RIP Tony Coe (1934-2023)

Sebastian writes:

Sad news. One of the understated greats of British jazz, saxophonist and clarinettist Tony Coe, passed away peacefully yesterday at the age of 88.

The following tribute from Tim Garland’s Facebook page is re-published with his permission:

Here is to my very first teacher, who lived round the corner from me when I swapped clarinet for the saxophone, down in Canterbury. I remember being in a wine bar age 14 (!) playing the clarinet very badly, and he walked in. I was SO embarrassed to be playing in front of him but his odd-ball friendliness put me at ease. He had a singular approach to improv, eccentric, sophisticated and un-conformist! The first year I worked with Chick he pointed out that the wide intervals and altissimo register I used sounded a little like Paul Gonsalves, Ellington’s iconic tenor player. I knew though that it was Tony, who spoke in terms of leaping intervals, that had been the abiding influence. I remember listening to Tournee Du Chat ( from the 1980’s?) and realising just HOW different, and separating, my musical interest was to the kids around me! “Canterbury Song” was so special as that was my home city and reminded me of my embryonic career. Tony was in the trio with Malcolm Creese and John Horler, before that concept morphed into Acoustic Triangle and I took over. I never stopped referring to Tony and I know there will be loads of anecdotes from friends in our jazz community. I looked up to him as a 14 year old lad, amazed at what he could do.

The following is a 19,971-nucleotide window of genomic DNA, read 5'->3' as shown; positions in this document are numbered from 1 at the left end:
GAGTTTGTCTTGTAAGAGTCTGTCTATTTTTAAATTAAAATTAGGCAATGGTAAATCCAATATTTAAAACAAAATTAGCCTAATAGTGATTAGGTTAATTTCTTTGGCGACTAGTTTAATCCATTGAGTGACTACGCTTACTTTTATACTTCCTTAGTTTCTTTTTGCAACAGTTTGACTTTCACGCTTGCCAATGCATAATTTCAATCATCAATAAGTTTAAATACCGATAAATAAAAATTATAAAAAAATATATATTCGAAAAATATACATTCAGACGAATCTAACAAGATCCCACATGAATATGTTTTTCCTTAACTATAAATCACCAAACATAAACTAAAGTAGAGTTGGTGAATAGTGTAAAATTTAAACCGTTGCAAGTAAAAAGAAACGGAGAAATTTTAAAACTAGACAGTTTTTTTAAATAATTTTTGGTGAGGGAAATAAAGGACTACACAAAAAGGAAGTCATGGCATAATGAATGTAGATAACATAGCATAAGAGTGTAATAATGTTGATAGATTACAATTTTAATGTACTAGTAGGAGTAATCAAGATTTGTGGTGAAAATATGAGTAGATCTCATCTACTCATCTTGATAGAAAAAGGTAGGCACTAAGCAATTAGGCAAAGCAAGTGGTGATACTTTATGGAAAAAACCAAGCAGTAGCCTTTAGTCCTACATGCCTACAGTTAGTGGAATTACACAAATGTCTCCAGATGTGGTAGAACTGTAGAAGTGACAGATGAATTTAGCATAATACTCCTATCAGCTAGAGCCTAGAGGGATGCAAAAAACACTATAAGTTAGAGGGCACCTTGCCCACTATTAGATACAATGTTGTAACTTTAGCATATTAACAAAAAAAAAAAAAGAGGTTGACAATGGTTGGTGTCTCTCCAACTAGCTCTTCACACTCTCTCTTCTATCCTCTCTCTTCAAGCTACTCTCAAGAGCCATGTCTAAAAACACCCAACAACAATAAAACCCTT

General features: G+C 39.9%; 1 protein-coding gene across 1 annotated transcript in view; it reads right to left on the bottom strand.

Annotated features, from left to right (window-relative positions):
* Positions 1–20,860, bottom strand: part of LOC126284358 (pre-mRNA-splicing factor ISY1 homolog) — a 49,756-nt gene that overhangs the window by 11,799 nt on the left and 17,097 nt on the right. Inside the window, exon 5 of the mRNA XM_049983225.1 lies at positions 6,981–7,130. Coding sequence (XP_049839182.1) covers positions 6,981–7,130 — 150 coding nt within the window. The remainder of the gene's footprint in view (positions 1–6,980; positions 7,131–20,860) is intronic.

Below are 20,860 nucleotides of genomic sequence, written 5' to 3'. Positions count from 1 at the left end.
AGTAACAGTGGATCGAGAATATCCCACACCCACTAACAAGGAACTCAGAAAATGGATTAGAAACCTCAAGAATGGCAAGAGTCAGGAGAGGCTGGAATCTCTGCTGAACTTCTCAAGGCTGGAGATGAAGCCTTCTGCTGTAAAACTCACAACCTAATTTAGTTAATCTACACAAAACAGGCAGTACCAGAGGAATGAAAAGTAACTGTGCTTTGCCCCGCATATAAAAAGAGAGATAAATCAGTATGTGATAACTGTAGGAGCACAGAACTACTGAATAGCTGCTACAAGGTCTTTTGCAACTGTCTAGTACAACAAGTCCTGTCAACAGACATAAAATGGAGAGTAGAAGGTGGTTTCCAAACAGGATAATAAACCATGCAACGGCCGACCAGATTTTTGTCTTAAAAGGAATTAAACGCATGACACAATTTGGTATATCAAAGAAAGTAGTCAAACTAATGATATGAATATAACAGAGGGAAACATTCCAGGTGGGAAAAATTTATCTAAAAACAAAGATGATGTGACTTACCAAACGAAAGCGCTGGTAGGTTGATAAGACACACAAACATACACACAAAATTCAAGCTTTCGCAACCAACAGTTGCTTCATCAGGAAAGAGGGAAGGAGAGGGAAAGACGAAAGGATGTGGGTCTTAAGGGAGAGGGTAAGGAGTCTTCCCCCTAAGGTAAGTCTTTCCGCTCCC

Maybe the best Tony I ever heard was on Norma’s album Somewhere Called Home. The trio with John Taylor on piano – has all three artists accommodating / lifting each other to perfection. Tony, here’s to the nights I would stay up to listen to Jazz Today, and hear a voice I knew I’d never forget. RIP Tony Coe.”

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I have a personal memory: he generously wrote and thanked me for one of the very first reviews I wrote for LJN in 2009, a review of a concert with Tina May and Nikki Iles:

“Tony Coe – JazzPar winner in the days when it was Europe’s top jazz prize- is one of the unique voices of world jazz. Coe is quiet, generous. His hand gestures as he handed back responsibility for the melodic line to the ladies… had an eighteenth century Watteau or Claude grace about them. Ellington’s “Do Nothing Till You Hear From Me” , a duet with May, Coe on clarinet scarcely rising from the chalumeau (lower) register, was special. Beauty, grace, etiquette, maybe they’re due for a return….”

This morning I went straight to be reminded his utterly sublime clarinet playing on Egberto Gismonti’s “Café” from the 1987 ECM album ‘Somewhere called Home’ with Norma Winstone and John Taylor. In sadness and massive respect.

Anthony George Coe. Born 29 November 1934. Died 16 March 2023.

LINKS: Biography

Tony Coe playlist on Spotify.


Categories: News

13 replies »

  1. The unforgettable “Somewhere Called Home” album featuring Tony Coe, Norma Winstone and John Taylor was pivotal in igniting my interest in jazz. It is no exaggeration to say it was life-changing for me and I am listening to it again, gazing out the window at grey skies. The opening track, “Cafe”, transports me to another world, every time. Thank you, Tony Coe, for your exquisite music.

  2. Sad news indeed. Tony was one of that first generation of British jazz players who did not blindly follow the American players but developed their own distinctive style.